Thursday, March 31, 2011

Sandy Hook March: the count so far

Non-birders visiting a hawk watch usually ask the hawk counter "how do you know you're not counting the same birds?" It's a great and absolutely valid question, nowhere more so than at a peninsular site like Sandy Hook. Yesterday, on light, variable winds, many raptors got up very high in thermals and left the Hook in northerly direction, headed either north for Brooklyn's Coney Island (10 km) or northwest for Staten Island (12 km). Sometimes - but not yesterday - birds will cross northeast toward Breezy Point in Brooklyn (9 km).

But I've only seen them leave the Hook that way a couple of days this season. A much more common scenario is for birds to fly up to the northern tip of the Hook, see water, and turn around. They really need thermals and light tail winds or light head winds to make the jump over New York Bay.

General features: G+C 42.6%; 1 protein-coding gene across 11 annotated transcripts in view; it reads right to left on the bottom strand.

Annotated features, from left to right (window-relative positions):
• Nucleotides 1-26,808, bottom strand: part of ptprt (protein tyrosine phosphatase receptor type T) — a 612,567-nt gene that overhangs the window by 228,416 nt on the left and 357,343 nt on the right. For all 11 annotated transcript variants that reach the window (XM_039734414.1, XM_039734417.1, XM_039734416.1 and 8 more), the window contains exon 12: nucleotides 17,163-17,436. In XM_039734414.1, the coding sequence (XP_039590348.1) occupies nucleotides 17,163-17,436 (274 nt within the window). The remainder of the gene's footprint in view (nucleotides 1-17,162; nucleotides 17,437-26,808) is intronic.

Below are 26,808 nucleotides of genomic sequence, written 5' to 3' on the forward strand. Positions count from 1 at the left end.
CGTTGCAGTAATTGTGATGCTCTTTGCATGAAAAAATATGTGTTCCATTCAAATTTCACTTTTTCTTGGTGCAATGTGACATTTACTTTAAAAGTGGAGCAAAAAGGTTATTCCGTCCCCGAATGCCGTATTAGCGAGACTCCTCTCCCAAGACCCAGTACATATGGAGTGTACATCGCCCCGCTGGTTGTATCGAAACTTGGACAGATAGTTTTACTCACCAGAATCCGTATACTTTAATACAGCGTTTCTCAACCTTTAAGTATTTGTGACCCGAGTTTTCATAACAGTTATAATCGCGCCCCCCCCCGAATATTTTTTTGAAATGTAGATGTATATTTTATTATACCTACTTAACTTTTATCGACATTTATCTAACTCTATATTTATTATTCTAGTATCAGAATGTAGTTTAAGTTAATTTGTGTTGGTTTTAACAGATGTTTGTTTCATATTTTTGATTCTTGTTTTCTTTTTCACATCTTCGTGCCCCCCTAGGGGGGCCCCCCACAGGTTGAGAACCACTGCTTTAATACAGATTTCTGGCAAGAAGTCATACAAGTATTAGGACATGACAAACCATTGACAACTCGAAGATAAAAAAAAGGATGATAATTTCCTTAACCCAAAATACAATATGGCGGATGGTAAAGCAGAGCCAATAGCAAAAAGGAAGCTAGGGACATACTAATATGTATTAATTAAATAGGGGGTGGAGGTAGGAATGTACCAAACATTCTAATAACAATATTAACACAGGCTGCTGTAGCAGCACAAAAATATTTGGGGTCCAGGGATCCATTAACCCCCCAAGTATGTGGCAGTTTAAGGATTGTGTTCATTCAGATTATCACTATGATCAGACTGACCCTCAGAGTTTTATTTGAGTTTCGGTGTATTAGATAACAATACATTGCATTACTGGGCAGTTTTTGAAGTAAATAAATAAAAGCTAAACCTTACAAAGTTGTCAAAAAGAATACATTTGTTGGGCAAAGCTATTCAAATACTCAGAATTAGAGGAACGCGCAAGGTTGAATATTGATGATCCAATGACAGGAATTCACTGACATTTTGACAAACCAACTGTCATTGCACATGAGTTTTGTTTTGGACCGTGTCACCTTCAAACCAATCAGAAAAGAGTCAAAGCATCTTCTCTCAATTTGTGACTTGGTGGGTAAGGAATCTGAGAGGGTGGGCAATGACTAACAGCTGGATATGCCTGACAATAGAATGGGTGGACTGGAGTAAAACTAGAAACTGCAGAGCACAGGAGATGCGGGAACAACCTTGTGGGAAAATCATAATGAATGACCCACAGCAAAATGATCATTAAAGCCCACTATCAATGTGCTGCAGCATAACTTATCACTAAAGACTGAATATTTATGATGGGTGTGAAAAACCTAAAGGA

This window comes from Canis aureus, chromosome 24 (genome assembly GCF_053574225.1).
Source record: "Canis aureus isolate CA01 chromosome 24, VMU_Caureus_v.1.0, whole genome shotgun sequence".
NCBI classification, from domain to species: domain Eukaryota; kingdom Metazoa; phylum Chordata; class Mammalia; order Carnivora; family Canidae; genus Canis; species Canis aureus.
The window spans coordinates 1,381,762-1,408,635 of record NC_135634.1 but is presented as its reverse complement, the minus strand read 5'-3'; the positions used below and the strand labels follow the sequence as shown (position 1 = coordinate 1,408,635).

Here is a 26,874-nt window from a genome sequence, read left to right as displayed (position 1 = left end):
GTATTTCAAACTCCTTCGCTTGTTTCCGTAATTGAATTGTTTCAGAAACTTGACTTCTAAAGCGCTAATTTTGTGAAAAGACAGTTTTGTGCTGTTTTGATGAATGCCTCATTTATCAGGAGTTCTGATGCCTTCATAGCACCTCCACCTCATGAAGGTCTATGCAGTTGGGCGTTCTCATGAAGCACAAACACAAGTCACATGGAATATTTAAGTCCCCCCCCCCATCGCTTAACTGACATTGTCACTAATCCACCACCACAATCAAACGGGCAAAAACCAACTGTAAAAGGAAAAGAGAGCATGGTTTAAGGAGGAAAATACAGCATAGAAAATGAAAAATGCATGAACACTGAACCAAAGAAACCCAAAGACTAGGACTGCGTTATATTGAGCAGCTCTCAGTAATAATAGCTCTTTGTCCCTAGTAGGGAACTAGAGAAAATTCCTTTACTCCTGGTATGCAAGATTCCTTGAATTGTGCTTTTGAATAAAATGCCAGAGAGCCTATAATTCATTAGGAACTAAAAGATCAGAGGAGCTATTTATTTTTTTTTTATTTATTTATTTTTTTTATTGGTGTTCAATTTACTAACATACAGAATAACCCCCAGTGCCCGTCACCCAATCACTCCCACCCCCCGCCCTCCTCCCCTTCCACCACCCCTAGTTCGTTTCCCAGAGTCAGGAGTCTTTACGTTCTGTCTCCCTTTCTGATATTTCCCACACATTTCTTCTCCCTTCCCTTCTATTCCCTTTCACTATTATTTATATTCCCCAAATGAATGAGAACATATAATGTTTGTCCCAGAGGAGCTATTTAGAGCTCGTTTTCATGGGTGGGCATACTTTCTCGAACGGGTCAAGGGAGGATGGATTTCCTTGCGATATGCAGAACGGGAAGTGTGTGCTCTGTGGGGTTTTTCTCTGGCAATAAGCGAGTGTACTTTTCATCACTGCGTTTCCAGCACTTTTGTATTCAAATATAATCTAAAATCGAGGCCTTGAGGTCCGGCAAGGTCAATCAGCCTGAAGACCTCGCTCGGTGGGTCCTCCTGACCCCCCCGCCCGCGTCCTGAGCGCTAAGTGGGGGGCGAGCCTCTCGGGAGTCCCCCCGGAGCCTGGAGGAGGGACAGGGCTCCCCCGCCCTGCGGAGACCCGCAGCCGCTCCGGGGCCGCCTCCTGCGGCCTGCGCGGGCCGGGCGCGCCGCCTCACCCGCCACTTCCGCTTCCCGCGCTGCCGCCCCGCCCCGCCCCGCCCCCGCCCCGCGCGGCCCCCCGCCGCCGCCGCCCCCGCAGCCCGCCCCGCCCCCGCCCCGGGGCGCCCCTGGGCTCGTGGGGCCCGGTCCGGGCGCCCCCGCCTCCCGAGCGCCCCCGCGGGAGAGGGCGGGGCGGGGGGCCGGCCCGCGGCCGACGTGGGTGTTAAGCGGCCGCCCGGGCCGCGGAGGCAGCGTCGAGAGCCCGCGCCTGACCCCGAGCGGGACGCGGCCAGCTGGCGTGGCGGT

I do count these birds that fly up and turn around, because they are migrants after all, even though I know that many of them will try multiple times. Some individuals can be recognized by a missing flight feather or a specific plumage, while others may be counted double that way.

Birders visiting the hawk watch usually ask me "how is the season so far?"

With the last day of March a rainy day here (no count), let's take a look at the numbers so far. Bear in mind this possibility of double counts, but consider this a constant effect from year to year.

This March I counted 379 raptors, representing 13 species. Best bird no doubt was an adult Northern Goshawk on the 18th of March, the second day of the count. The season so far has been reasonably good for Osprey (23), Bald Eagle (4), Sharp-shinned Hawk (65), American Kestrel (22), and Merlin (4). Buteos did not do so well in March.

I graphed out the seasonal March totals for Sandy Hook:

Parts of March were rainy, and 5 days of the count were missed so far due to rain. Looking at number of raptors per hour, March 2011 wasn't so bad - third best of the last eight:


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